The Highwayman (Victorian Rebels #1) by Kerrigan Byrne

the highwayman
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STEALING BEAUTY
Dorian Blackwell, the Blackheart of Ben More, is a ruthless villain. Scarred and hard-hearted, Dorian is one of Victorian London’s wealthiest, most influential men who will stop at nothing to wreak vengeance on those who’ve wronged him…and will fight to the death to seize what he wants. The lovely, still innocent widow Farah Leigh Mackenzie is no exception-and soon Dorian whisks the beautiful lass away to his sanctuary in the wild Highlands…

COURTING DESIRE
But Farah is no one’s puppet. She possesses a powerful secret-one that threatens her very life. When being held captive by Dorian proves to be the only way to keep Farah safe from those who would see her dead, Dorian makes Farah a scandalous proposition: marry him for protection in exchange for using her secret to help him exact revenge on his enemies. But what the Blackheart of Ben More never could have imagined is that Farah has terms of her own, igniting a tempestuous desire that consumes them both. Could it be that the woman he captured is the only one who can touch the black heart he’d long thought dead?

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Publisher and Release Date: St. Martin’s Paperbacks, September 2015

RHR Classifications:
Time and Setting: London and Scotland, 1872
Genre: Historical Romance
Heat Level: 2
Reviewer Rating: 5 stars

Review by Sara

Recently orphaned and left at a children’s home in Scotland, young Farah is drawn to a boy she discovers hiding out in the parish cemetery. Having witnessed Dougan being punished by the nuns just for wanting more food, Farah vows to share what she has with him and opens her heart to a new friend. Over three years, her relationship with Dougan grows until the love they have for one another is more than either of them quite understands at their young age. Through horrible circumstances they are ripped away from one another and Farah grows up knowing that her first love is lost to her and she must survive in the world on her own.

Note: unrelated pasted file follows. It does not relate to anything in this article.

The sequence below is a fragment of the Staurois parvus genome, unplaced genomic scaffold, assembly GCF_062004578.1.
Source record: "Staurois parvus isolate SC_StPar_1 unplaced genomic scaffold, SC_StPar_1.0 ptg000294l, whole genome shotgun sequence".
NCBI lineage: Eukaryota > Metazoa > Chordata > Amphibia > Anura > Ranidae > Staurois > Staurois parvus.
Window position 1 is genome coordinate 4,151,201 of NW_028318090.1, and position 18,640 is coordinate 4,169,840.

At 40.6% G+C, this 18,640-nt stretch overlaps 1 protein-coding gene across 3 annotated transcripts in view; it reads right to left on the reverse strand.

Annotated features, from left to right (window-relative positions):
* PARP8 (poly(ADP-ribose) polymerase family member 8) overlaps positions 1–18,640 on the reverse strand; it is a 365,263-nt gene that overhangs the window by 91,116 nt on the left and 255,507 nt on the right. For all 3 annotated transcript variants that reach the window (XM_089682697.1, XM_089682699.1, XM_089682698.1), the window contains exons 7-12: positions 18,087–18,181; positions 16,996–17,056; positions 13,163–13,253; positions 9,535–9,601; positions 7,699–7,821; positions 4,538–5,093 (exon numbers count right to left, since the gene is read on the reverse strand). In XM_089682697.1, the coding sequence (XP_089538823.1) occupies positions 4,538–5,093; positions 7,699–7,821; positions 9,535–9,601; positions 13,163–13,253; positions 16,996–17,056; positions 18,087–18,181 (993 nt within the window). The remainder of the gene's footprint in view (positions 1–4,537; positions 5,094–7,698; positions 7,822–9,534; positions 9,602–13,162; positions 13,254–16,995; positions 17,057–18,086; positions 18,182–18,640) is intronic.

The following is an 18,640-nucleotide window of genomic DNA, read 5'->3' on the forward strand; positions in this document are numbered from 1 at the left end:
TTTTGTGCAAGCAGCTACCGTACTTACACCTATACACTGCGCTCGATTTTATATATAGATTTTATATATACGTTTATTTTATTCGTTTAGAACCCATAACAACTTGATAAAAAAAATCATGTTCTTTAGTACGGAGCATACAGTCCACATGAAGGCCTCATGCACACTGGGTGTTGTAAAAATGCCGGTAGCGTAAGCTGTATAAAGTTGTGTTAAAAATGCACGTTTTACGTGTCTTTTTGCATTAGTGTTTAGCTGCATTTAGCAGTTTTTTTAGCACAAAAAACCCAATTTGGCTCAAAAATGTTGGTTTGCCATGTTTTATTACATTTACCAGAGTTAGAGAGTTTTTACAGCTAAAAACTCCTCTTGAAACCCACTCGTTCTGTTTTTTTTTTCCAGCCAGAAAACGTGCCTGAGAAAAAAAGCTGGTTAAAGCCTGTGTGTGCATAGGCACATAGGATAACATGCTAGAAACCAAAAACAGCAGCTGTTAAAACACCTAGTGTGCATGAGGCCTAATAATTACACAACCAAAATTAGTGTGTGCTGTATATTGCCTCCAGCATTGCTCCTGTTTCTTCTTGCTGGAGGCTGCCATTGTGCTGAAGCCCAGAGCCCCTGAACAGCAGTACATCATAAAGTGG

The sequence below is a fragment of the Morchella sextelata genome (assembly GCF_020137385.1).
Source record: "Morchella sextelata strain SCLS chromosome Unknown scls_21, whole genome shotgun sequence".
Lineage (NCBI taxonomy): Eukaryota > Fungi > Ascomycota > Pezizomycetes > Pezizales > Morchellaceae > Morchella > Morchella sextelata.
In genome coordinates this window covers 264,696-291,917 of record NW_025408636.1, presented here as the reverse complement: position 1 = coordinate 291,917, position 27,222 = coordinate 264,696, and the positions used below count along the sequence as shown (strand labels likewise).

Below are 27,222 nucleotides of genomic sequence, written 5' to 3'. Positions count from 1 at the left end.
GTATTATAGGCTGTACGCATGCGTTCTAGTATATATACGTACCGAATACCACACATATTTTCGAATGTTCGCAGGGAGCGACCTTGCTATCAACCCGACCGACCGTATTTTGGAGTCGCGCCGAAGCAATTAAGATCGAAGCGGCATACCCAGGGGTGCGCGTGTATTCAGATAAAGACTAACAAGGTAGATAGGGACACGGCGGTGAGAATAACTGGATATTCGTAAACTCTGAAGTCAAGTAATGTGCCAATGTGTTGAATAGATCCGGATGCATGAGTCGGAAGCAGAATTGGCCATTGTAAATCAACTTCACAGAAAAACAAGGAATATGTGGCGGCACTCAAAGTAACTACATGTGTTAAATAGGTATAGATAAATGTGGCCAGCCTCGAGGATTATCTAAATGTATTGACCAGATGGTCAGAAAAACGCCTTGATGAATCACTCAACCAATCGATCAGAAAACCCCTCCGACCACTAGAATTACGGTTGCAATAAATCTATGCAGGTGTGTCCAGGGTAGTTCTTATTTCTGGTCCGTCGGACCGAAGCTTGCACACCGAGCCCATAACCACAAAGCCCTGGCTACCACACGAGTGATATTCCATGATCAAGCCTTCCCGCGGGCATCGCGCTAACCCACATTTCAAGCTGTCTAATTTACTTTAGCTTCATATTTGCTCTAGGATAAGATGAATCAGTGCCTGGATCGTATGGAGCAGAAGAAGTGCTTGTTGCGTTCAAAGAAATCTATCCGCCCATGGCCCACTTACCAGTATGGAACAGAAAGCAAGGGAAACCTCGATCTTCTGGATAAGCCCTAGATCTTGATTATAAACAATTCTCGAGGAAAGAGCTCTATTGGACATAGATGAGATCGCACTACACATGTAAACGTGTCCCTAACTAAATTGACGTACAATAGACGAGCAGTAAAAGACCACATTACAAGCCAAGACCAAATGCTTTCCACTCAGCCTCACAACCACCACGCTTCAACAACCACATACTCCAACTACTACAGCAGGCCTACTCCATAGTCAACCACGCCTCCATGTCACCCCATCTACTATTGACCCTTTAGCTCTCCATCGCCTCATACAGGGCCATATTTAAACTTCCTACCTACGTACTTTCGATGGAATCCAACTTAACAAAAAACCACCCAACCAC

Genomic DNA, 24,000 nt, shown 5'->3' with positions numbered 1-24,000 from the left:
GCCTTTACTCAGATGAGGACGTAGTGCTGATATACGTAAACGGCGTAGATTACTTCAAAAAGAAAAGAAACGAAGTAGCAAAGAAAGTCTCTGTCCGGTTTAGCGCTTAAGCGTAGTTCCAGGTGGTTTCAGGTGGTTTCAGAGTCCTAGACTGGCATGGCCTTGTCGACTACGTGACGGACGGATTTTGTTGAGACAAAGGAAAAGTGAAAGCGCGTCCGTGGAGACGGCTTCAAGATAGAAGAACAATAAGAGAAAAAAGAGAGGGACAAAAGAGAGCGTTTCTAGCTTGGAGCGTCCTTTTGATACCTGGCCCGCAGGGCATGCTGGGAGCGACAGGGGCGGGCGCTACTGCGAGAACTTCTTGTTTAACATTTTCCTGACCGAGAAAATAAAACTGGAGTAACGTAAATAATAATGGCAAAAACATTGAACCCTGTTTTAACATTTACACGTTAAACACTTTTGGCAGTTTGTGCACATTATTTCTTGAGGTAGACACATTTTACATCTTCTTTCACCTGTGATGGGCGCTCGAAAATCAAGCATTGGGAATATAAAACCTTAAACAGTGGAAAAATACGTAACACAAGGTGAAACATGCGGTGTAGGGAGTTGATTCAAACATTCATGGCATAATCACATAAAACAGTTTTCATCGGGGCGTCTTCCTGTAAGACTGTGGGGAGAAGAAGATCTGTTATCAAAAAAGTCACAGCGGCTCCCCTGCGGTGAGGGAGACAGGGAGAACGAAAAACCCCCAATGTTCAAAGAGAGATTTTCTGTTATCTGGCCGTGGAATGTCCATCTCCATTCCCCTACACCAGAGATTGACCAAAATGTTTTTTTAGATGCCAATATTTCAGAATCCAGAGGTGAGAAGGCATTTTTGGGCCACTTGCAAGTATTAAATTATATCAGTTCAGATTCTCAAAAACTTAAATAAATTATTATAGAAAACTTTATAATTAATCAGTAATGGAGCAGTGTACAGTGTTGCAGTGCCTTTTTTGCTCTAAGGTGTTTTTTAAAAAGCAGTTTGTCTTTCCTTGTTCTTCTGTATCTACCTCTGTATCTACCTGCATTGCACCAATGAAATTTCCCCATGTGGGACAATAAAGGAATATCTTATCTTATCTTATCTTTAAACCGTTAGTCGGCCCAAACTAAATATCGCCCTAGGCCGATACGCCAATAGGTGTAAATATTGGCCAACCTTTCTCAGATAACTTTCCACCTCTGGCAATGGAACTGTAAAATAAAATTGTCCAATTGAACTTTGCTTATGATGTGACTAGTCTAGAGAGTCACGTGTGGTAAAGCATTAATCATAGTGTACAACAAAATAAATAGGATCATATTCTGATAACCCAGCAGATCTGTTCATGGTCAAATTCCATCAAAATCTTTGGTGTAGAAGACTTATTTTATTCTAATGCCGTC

Seventeen years later, Farah has made a life for herself in London by working as a clerk in the offices of Scotland Yard. With a job that exposes her to criminal elements Farah has encountered many men and women who lead their lives on the wrong side of the law, but nothing prepares her for her first meeting with the man whom all other criminals fear, Dorian Blackwell.

Dorian, the Blackheart of Ben More, has created an empire for himself and the men who were with him at Newgate prison. He has survived against other criminals and beat the law with his intelligence and cutthroat tactics until his name was synonymous with power and control. Held to a promise to protect Farah with his life, he has searched for her ever since his release and uses all the resources at his disposal to take her to his stronghold in Scotland. There, he reveals to Farah threats against her life she never knew existed. Knowing more about her background than Farah realizes, Dorian tells her that the only way to protect her completely is to align her with him in the most binding way possible, through marriage!